Pakistani journalist Raza Rumi also survived an attempted assassination when gunmen opened fire on his car. His driver was killed.
Pakistan will not be getting excess US military equipment from Afghanistan.
After India refused to declassify a controversial 1963 report on India’s defeat against China the year before, Australian journalist Neville Maxwell, who had obtained the report in 1970, released it on his blog.
An inquiry has concluded that Ukraine’s special Berkut police were the ones responsible for the shooting deaths of anti-government protesters. Ex-president Viktor Yanukovich is also receiving blame. 
General Breedlove, the top NATO commander, expressed concern that massed Russian troops were capable of mobilizing on Ukraine with 12 hours’ notice. 
An Iraq veteran opened fire at Fort Hood killing three and wounding sixteen before taking his own life. The soldier was being treated for post-traumatic stress, but many have urged caution over the impulse to connect post-traumatic stress to the shooting as the obvious explanation.
Author Cara Hoffman writes that women veterans’ experiences with homecoming, post-traumatic stress and acknowledgment for service are under-represented in literature and media: ”I can’t help but think women soldiers would be afforded the respect they deserve if their experiences were reflected in literature, film and art, if people could see their struggles, their resilience, their grief represented. “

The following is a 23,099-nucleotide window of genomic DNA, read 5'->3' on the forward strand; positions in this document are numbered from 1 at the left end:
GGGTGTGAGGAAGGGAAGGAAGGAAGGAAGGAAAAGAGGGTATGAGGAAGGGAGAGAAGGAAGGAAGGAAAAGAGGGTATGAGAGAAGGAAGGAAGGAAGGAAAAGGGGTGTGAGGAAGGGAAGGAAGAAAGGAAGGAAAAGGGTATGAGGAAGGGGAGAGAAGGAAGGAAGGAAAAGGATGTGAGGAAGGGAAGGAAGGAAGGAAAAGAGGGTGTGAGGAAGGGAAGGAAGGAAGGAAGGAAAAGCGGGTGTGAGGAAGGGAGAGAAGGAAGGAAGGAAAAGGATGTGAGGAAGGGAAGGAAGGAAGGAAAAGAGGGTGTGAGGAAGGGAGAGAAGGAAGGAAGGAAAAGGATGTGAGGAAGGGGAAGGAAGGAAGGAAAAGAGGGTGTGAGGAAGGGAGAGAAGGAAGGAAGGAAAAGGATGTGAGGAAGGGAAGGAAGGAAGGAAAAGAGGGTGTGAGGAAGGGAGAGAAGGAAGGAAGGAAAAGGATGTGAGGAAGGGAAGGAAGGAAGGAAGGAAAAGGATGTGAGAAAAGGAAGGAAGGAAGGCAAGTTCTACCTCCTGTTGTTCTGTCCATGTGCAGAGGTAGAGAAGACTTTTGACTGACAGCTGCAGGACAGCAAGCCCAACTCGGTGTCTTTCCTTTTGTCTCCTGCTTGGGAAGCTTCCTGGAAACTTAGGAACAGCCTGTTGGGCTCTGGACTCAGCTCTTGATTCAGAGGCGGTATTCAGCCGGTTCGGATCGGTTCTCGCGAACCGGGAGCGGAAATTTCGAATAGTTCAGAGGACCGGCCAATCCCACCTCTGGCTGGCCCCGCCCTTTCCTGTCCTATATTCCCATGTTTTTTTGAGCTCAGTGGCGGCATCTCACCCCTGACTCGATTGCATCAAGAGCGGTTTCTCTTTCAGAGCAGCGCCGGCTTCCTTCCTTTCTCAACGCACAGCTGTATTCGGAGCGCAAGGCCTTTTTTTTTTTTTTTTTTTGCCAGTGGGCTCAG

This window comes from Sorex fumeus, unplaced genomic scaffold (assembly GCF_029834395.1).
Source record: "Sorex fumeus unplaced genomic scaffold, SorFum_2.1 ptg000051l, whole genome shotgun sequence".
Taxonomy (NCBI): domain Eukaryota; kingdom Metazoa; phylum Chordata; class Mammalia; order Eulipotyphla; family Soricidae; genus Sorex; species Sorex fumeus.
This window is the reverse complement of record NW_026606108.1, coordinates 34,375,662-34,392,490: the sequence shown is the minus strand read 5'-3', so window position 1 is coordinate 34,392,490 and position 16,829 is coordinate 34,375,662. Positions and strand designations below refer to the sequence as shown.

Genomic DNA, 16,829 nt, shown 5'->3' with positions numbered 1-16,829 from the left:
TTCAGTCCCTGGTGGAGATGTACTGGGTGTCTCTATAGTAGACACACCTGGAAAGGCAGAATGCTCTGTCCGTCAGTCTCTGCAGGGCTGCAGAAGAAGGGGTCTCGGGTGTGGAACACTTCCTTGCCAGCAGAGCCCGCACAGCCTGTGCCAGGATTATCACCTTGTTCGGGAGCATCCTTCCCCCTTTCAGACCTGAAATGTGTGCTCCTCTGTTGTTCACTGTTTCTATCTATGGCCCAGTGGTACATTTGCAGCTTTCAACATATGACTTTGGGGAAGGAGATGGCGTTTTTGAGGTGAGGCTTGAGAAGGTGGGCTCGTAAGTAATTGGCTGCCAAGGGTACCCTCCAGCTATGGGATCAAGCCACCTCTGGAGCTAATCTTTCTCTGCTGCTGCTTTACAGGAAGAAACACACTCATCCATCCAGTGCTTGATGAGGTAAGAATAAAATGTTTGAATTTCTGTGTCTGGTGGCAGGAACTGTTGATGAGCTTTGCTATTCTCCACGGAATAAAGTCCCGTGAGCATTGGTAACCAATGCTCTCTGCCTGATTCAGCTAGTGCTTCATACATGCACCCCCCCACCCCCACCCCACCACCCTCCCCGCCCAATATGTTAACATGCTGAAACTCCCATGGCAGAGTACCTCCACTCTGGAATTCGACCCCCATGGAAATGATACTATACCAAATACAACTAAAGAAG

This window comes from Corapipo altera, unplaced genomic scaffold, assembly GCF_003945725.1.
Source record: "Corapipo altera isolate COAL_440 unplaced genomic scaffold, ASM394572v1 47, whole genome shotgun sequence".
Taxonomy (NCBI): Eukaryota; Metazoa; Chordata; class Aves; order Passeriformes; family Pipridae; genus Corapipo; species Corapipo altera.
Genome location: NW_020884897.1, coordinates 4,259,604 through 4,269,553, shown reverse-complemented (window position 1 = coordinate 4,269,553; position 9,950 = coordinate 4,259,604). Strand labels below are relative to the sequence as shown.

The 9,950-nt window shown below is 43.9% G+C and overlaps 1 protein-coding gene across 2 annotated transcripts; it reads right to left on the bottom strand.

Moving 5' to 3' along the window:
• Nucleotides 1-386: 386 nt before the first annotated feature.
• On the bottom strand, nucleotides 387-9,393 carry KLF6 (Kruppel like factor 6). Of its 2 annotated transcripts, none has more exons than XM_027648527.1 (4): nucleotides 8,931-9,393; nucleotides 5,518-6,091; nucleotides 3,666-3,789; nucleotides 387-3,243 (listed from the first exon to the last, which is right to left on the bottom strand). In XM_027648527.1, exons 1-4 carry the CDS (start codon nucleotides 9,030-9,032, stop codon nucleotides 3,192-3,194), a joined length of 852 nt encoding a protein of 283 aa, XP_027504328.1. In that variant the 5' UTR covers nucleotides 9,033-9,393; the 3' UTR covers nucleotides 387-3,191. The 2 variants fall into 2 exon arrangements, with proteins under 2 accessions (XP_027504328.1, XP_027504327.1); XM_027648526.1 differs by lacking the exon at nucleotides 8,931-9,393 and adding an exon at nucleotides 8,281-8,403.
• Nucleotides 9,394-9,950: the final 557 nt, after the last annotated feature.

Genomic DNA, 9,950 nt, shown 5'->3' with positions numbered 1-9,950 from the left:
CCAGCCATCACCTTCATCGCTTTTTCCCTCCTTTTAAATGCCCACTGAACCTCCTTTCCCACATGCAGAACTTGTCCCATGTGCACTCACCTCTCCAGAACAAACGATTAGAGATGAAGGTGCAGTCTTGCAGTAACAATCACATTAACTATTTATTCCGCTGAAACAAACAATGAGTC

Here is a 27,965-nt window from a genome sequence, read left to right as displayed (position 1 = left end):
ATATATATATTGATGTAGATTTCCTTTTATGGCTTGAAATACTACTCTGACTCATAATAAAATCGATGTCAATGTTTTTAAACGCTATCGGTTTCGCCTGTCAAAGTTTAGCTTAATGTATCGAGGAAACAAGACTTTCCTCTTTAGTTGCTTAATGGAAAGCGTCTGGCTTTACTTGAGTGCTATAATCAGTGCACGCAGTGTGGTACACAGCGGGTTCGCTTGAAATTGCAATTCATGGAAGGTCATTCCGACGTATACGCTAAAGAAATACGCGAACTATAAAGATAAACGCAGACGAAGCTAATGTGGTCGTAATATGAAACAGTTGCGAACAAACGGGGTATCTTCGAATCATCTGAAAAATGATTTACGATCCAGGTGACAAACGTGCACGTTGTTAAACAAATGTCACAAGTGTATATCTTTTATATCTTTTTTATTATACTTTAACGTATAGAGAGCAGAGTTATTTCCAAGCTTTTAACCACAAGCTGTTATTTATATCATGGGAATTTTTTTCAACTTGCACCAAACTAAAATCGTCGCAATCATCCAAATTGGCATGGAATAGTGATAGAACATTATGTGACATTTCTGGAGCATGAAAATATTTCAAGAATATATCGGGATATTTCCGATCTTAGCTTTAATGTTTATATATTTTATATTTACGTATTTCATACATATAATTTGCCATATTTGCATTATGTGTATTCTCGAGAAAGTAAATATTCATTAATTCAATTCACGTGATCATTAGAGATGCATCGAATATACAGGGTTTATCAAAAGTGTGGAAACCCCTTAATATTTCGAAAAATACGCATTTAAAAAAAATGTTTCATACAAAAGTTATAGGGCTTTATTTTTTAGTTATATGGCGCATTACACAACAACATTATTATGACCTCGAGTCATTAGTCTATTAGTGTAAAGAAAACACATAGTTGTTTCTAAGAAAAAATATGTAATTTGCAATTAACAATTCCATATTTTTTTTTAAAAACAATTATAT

The Senate Intelligence Committee voted on Thursday to declassify the CIA report on interrogation that concludes the agency’s extreme interrogation measures yielded little results and that the CIA actively misled government officials about the program.
ProPublica breaks down the three main legislative proposals regarding NSA reforms and what each would and wouldn’t do. 
New York Times reporter David Sanger talks to NPR Fresh Air about cyber war. 
Popular Mechanics tells the story of California state Senator Leland Yee’s corruption and arms dealing scandal by walking readers through the particular weapons involved.